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Contact Jane Thomas

Contact Jane Thomas

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I grew up with an interest in science. I wasn’t especially good at it but the concepts fascinated me. One of the issues that I understood to be core to scientific knowledge was the concept of a proof. A theory is proposed on the basis of strong evidence or logic. Then scientists challenge the theory until the weight of supporting evidence means that it is accepted as part of scientific knowledge. This does not happen in sexology. Papers are written in language designed to obfuscate the discussion. There is no forum where thinking adults can ask questions or compare notes about sex. No organisation disseminates explanations or research findings. We don’t even have a comprehensive account of human sexuality.

The vast majority of people just have sex. This is not really experience of anything much. So-called sex experts are people who are happy to discuss intimacy and personal issues. They talk about sexual health, reproduction and relationships. You cannot give someone the ability to understand sexuality. Our appreciation of sexuality depends on two factors. Firstly, it helps if we have some experience of responsiveness (primarily a male characteristic). Secondly, we need the communication skills, sense of adventure and willingness to explore sex play with a lover over decades.

There is a misconception that to be an authority on sexuality, we must have attended an academic course. But what facts, logic and research findings are these courses based on? Sexologists do not support their academic opinions with research findings any more than anyone else. The general public never questions this lack of factual and logical evidence. Research that challenges the emotional beliefs of the general public obtains very little support and funding.

I’m glad to say that I’m not an expert. I haven’t been trained in the sexual ignorance that others are willing to accept. I have relied on my common sense. I have been able to explain my experiences in terms of the research findings. The overwhelming proof of my competency is that I am ready to talk about explicit aspects of sexuality. Very few people worldwide (via the internet) have anything explicit or constructive to say on the topic. No one seems to appreciate that original research has to change the status quo. It does not involve simply agreeing with everyone else’s opinions.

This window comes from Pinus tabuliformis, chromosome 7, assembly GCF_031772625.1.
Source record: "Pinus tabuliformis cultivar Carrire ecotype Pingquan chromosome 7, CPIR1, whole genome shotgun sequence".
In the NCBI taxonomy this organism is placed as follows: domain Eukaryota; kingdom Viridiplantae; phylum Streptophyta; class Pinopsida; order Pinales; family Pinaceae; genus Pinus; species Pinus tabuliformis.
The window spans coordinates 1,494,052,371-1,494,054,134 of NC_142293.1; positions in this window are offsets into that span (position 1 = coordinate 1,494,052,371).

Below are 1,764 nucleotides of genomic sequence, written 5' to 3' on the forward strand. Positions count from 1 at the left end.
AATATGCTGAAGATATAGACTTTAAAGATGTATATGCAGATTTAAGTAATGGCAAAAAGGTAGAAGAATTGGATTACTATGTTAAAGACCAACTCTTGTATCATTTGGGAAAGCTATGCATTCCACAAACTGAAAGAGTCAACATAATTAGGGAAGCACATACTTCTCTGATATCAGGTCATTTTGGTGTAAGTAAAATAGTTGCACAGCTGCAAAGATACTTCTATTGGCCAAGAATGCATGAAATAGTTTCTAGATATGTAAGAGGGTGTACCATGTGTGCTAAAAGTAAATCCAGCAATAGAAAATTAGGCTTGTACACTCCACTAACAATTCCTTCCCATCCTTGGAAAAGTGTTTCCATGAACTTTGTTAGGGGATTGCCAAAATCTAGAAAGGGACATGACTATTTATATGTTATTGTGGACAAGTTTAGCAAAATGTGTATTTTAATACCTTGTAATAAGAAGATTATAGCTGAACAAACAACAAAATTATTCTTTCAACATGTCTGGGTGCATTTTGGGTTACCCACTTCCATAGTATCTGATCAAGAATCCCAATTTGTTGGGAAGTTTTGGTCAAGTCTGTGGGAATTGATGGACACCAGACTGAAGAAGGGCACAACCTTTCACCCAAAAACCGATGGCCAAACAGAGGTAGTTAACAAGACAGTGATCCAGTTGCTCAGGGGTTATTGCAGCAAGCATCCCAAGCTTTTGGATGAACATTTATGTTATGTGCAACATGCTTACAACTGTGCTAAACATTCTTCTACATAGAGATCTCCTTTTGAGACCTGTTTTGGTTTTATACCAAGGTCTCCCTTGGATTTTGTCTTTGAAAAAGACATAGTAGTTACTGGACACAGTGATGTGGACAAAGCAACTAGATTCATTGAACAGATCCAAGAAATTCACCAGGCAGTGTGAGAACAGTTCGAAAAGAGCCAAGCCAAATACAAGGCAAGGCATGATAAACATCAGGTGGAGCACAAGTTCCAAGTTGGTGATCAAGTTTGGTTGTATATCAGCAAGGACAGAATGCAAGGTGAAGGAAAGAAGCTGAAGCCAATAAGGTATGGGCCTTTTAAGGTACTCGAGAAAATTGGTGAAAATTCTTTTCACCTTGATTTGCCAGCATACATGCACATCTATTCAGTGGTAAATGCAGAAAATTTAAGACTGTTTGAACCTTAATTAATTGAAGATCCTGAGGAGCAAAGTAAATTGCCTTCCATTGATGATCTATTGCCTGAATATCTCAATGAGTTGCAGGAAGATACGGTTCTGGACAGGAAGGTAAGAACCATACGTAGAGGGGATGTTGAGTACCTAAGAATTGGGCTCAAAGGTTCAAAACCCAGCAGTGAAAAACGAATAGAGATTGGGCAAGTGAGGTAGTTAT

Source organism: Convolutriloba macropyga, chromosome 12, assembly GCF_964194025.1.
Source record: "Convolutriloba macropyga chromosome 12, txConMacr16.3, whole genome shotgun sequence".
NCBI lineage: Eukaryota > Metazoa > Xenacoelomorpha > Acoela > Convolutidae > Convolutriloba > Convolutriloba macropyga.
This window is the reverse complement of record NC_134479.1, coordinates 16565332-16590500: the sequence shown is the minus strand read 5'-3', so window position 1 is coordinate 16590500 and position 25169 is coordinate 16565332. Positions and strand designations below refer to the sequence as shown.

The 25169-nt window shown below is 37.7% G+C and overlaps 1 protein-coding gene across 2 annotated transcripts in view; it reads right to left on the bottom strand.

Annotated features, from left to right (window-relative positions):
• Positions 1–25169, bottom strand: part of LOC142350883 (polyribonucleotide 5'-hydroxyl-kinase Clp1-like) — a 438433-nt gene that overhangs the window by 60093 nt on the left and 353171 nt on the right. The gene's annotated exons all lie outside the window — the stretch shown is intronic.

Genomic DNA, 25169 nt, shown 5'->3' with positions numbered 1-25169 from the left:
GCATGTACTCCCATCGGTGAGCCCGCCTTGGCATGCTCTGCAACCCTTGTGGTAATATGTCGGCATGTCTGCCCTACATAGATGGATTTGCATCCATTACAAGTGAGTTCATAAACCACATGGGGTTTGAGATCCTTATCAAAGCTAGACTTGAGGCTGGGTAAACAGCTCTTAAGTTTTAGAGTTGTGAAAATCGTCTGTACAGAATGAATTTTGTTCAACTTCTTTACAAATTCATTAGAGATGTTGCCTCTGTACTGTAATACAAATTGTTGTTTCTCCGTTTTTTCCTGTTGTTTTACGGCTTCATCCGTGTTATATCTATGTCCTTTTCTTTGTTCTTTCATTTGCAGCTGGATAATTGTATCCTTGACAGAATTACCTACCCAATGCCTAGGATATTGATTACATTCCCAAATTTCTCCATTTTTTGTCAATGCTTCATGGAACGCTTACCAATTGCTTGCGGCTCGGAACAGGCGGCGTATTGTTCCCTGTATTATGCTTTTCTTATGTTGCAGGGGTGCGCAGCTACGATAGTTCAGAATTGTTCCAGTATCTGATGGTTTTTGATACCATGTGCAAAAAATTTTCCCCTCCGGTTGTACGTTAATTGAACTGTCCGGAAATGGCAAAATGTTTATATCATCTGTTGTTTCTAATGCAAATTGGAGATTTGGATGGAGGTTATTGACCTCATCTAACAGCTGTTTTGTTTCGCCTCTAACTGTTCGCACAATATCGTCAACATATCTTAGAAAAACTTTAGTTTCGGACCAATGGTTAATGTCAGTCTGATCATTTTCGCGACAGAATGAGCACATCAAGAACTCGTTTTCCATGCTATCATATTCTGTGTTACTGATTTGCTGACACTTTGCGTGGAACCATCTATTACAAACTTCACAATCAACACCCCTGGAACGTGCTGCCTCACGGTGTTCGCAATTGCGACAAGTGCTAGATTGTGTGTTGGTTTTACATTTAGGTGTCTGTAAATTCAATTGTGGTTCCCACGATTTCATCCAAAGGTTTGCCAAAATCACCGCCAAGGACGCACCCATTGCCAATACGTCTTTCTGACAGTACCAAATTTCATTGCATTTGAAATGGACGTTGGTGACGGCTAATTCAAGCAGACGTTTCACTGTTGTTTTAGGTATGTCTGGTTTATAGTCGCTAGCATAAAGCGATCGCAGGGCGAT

I am certainly educated and intelligent enough to acquire the relevant academic qualifications. But I could not sit passively through a course that provides misinformation about women’s sexuality. I would never find a research sponsor because I am challenging current beliefs that bolster men’s view of their role in providing women with sexual pleasure through intercourse. Very few people are interested in women’s sexual experiences that do not conform to women’s sexual and social role of pleasing men.

If current beliefs about women’s sexuality were largely correct with only a few factual errors, I could join one of these institutions and work with them to correct the misunderstandings. But the errors and misconceptions are so colossal and all-encompassing that no one is going to listen from within. Every institution is dominated by the male viewpoint because men, being so much more interested in sexuality, constitute the prime consumer. The women, who take part, mirror the male view because this is the only way to have a paying job in sexology. My research focuses on asking difficult questions and is much less popular. I am prepared to be judged on the usefulness of my work to the general public and sex educators.

In the beginning I hoped that someone would join me. I thought that sexually experienced women, perhaps lesbians or prostitutes would have something to say. Very few people are motivated by a scientific understanding of sexuality. There’s no money in it and everyone has to earn a living. I am motivated by my determination to document the truth. The advantage of being outside professional bodies is that I am independent. I have a unique position of being able to ask unpopular questions and discuss the topic without the threat of censure. This is vital for the work that I have set myself.

Excerpt from A Hand Full of Cards (ISBN 978-0956-894731)